Substance use disorder in individuals with mild intellectual disabilities; collaboration needed
background Individuals with a mild intellectual disability or borderline intellectual functioning (mbid) are at risk for psychiatric disorders, including addictive disorders. Treatment of these disorders is often complicated by co-morbidity, as well as caregiver’s and practitioner’s struggle to effectively help.
aim To provide guidelines for psychiatrists to organize and deliver treatment to patients with mbid and addiction.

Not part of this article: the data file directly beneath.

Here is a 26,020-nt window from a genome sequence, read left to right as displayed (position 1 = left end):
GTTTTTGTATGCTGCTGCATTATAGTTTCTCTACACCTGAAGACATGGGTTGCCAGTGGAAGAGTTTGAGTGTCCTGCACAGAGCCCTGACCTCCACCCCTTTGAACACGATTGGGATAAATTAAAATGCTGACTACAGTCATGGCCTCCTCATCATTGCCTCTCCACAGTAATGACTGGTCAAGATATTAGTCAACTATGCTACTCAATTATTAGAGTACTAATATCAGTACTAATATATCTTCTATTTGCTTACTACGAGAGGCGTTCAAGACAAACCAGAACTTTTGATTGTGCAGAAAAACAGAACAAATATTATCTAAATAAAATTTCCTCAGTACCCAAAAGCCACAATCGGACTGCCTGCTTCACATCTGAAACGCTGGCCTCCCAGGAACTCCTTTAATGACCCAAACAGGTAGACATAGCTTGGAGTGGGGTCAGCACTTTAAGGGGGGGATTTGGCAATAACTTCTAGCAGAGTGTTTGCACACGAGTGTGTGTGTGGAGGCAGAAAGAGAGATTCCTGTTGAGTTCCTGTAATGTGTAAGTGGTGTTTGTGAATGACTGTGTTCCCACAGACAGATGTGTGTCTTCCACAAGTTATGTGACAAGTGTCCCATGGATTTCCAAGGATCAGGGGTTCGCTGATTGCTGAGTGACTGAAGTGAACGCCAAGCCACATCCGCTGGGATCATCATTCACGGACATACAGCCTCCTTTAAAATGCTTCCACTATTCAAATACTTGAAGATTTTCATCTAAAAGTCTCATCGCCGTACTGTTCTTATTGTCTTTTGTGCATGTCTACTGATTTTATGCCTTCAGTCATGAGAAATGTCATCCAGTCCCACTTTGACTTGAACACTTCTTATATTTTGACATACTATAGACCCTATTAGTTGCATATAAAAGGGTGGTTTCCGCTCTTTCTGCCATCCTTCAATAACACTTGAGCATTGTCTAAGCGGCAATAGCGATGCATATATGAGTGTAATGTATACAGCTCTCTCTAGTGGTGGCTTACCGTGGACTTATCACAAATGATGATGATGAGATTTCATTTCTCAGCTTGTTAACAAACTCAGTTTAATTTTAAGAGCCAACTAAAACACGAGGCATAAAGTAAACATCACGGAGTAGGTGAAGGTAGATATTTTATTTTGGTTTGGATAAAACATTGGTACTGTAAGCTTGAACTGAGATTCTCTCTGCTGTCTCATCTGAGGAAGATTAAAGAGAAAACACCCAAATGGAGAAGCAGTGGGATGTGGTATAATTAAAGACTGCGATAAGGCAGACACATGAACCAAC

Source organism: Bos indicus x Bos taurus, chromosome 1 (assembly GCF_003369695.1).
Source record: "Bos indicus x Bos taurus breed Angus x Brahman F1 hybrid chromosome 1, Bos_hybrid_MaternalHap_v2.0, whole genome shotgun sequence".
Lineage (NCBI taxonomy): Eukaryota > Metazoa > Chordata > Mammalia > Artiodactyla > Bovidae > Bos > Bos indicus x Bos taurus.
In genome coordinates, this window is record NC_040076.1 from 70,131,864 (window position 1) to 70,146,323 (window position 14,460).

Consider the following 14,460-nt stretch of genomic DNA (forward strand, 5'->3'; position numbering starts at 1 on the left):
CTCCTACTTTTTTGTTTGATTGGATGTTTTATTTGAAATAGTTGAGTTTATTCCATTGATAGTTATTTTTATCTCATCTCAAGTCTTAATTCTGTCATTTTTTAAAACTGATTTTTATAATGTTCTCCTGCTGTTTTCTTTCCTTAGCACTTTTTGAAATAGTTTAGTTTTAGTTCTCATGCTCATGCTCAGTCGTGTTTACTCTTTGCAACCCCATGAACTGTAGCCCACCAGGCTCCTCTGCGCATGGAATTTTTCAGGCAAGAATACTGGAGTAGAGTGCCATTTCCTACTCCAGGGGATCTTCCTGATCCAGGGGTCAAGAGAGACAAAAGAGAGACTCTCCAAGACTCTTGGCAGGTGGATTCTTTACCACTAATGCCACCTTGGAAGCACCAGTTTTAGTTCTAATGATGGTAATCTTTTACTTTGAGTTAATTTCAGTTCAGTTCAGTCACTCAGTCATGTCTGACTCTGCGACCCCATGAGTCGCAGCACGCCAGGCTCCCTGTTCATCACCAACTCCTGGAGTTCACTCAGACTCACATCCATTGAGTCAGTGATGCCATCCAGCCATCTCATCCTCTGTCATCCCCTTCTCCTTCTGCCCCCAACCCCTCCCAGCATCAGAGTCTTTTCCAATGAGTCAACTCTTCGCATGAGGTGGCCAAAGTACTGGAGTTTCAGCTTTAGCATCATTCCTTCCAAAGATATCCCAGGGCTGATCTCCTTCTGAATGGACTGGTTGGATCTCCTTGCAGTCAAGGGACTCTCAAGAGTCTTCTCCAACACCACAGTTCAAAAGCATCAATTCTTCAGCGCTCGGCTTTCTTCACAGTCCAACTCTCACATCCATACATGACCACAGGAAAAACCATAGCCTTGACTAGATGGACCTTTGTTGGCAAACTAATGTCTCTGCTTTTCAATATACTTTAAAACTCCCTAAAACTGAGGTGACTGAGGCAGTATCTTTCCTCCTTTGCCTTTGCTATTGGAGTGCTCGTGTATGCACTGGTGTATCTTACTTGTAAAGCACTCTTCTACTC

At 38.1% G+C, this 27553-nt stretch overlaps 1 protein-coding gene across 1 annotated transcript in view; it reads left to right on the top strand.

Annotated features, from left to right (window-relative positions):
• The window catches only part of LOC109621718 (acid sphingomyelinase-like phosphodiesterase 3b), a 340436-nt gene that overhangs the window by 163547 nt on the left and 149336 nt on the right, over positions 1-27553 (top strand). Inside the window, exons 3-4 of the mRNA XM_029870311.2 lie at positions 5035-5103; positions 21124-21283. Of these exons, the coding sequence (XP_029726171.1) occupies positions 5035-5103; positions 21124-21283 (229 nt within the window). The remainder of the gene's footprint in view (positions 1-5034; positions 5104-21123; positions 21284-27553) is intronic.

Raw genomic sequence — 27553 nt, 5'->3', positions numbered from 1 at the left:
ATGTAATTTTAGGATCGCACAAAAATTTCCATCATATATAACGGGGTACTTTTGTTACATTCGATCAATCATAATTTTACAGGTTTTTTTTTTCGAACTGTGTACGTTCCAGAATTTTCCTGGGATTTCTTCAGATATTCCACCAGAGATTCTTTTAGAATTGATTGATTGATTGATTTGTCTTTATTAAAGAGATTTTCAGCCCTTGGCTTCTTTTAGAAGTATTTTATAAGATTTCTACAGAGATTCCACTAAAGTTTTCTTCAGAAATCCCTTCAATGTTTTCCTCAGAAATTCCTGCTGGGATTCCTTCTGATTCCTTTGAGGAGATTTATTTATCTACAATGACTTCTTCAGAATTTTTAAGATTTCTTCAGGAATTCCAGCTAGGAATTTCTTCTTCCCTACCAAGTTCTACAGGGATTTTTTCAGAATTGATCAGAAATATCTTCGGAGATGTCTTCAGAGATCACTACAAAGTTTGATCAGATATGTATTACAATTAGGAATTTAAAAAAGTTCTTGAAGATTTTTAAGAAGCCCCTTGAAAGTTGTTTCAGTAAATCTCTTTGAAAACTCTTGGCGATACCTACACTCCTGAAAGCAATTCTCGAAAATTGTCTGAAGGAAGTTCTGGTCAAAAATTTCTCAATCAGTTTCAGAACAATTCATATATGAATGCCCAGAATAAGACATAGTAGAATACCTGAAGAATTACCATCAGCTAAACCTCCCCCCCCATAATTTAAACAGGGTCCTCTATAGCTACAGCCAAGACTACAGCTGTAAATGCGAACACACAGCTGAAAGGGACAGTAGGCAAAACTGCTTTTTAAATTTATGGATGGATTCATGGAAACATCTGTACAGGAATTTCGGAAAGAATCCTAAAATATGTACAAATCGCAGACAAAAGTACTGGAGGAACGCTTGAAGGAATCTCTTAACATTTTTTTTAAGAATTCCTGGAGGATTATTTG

method Based on a case study, we describe obstacles in the care for patients with mbid and addiction, and provide guidelines to overcome these.
results The Netherlands are leading in providing proper care for patients with mbid and addiction. However, available treatment protocols are not widely implemented.
conclusion Staff needs to be trained in working with patients with mbid and addiction, and interagency collaboration needs to be put in place. This is a collective responsibility of addiction medicine, general psychiatry, and disability services.